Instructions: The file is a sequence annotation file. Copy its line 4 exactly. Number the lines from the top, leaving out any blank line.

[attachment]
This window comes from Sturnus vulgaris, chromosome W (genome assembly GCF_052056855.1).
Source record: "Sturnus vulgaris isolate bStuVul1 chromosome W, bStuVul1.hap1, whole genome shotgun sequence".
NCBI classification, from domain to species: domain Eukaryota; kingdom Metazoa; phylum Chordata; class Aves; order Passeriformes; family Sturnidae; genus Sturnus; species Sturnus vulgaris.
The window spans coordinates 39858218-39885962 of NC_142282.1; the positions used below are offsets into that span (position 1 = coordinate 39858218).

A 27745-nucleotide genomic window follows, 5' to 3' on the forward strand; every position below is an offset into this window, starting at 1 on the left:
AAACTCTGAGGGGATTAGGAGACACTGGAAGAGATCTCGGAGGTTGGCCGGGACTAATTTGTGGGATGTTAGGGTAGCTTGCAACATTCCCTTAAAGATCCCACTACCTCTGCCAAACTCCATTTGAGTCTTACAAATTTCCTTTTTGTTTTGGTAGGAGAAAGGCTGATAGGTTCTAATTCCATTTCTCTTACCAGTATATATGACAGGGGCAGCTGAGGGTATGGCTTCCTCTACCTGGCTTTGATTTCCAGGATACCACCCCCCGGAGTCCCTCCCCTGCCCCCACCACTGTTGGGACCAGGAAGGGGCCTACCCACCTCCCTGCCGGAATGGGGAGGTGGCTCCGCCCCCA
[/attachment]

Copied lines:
The window spans coordinates 39858218-39885962 of NC_142282.1; the positions used below are offsets into that span (position 1 = coordinate 39858218).